Butterick 5988 Floral Top

Butterick 5988 Print Top (view B with view A length)

When I did my wardrobe clean-out last month, I was making notes on gaps that I needed to fill and patterns that I should so again. One of my “opportunities” was to sew a couple of tops to go with one of my pants. It is a lovely Japanese cotton with a little bit of texture. The warp is black and the weft is a rusty colour.

The Problem

The problem is that depending on the light, it can look anywhere from an orange-red through to a dark blueish Pilbara red. The shade tends to shift away from similar colours rather than blending with them, so I’ve mainly wore it with a black shirt.

The Solution

So I took the pants fabric shopping with me in the hope of finding some prints that would work with it. I came home with three options. The top two are rayon prints – one casual, one for work. The third was what I thought to be a linen, bundled in plastic wrap in the remnants bin. When I got it home, I realised it was a linen-look polyester :-(.  And the last is a knit that I’ve had in the stash for a while.  Not sure if it really works.  What do you think?

 

Plan A – Butterick 5988

For the first print, I’ve used Butterick 5988, views A & B. It’s been on my wishlist for a while and is a nice alternative to a fitted woven T. The waist darts release into a box pleat which gives a slight peplum look.

I’ve taken the sleeve from view B and the length from view A. I’ve omitted the lining.


You can see in the last two photos how different the colour of the pants can appear depending on the lighting.

I do love the box pleat. It adds a nice touch to an otherwise simple design.

One of the best things is how well this top works with other pants in my wardrobe – black, brown, dusty pink and cream. The rust pants, with this top, combined with the cream linen jacket makes a nice combo. The leather jacket and brown pants combo is also nice although the sateen was hard to photograph well.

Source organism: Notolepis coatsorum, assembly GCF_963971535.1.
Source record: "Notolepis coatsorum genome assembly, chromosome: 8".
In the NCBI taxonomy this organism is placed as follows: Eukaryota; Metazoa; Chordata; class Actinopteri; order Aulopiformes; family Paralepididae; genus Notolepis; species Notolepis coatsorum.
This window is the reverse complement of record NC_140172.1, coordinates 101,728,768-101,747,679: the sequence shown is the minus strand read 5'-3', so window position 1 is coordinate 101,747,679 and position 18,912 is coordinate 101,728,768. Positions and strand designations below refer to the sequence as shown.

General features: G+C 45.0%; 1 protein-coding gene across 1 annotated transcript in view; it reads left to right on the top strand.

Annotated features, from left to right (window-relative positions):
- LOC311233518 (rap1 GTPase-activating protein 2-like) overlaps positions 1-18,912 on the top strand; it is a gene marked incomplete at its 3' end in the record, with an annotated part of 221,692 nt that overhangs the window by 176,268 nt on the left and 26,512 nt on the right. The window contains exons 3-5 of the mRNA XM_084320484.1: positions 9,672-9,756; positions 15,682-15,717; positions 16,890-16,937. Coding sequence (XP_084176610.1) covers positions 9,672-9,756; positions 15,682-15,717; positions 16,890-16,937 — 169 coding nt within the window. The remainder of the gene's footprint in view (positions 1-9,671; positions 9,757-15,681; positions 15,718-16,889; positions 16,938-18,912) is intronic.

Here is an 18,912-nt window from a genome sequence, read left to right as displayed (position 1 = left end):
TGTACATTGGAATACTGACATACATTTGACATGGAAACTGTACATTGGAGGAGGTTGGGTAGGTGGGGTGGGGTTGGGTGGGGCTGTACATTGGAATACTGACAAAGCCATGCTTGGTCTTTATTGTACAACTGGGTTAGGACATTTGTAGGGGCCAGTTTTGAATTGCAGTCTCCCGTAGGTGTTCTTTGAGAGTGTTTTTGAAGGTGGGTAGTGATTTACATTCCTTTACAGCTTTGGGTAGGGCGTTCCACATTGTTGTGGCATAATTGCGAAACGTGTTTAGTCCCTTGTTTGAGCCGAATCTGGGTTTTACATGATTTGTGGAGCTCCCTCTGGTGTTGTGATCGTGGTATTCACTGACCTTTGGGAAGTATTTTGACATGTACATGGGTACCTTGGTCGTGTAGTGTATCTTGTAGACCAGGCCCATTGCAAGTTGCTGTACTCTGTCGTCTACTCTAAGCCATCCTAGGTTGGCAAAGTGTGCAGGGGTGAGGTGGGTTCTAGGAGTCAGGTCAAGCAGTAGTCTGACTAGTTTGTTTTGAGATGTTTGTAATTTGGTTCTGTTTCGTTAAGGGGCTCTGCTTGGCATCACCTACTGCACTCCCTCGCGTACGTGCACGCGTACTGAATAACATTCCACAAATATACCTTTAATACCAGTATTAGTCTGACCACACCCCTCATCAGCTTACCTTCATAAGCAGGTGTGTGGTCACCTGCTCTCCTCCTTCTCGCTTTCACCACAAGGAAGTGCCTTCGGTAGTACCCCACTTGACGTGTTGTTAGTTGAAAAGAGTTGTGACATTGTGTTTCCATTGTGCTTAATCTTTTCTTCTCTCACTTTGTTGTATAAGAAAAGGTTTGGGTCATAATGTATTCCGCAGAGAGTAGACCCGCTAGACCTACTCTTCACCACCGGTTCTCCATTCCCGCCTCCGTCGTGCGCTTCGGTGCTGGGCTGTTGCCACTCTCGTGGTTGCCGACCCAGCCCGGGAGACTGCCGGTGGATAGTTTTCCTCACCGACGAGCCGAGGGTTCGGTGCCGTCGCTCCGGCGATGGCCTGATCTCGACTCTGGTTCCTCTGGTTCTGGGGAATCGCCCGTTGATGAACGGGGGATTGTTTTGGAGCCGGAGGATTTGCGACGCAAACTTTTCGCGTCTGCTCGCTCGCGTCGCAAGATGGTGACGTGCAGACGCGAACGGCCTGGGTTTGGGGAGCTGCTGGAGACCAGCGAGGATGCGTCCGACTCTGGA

I cut a size smaller than my ‘recommended’ size (based on the bust and hip finished measurements) and I could have easily gone down another two sizes. The side seams were taken in a total of 4″ and it still isn’t quite what I’d call fitted.  Looking at the photos,  I’m also thinking that the sleeve length is a little long and I might take an inch or two off the length.

Sloper draft 🙂

During the week I’ve been working through Suzy Furrer’s bodice sloper class on Craftsy. After the hassles with the pant sloper, I’ve been a bit hesitant to work on the bodice. But, I’m happy to say that the sloper was much easier to work on and only needed a couple of minor tweaks to initial draft. Whoo hoo – I have a bodice sloper!!! Next up will be a sleeve draft.

My plan is to use it to draft to recreate this Butterick pattern to my own measurements. It is a design that I could make over and over again, so I think the effort will be worth it. Plus it gives me the incentive to tackle those intimidating sloper fitting sessions!

 


At a Glance:

Pattern: Butterick 5988
Fabric: Rayon woven print
Rating: 3/5 Great alternative to a woven T. Pattern runs very large
Difficulty: 2/5 Fairly simple to put together. Has back zipper
Cost: $10
30 wears: Likely
Quality: Medium
Durability: Medium
Fad factor: Medium
Flexibility: High ( > 5 outfits)
Expected life: 4-5 years

  1. Congratulations on finding one of those rare ‘goes with almost everything prints’! Fabric and pattern are beautiful.

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  2. Love the colours in your top and so glad it has found a lot of friends in your wardrobe as well. Agree the sleeves could be shorter and well done on working on your bodice sloper as this pattern is worth tweaking for future versions.

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  3. […] those rust pants from a previous post that I was trying to find tops for?  Well here is the second instalment : a casual summer blouse […]

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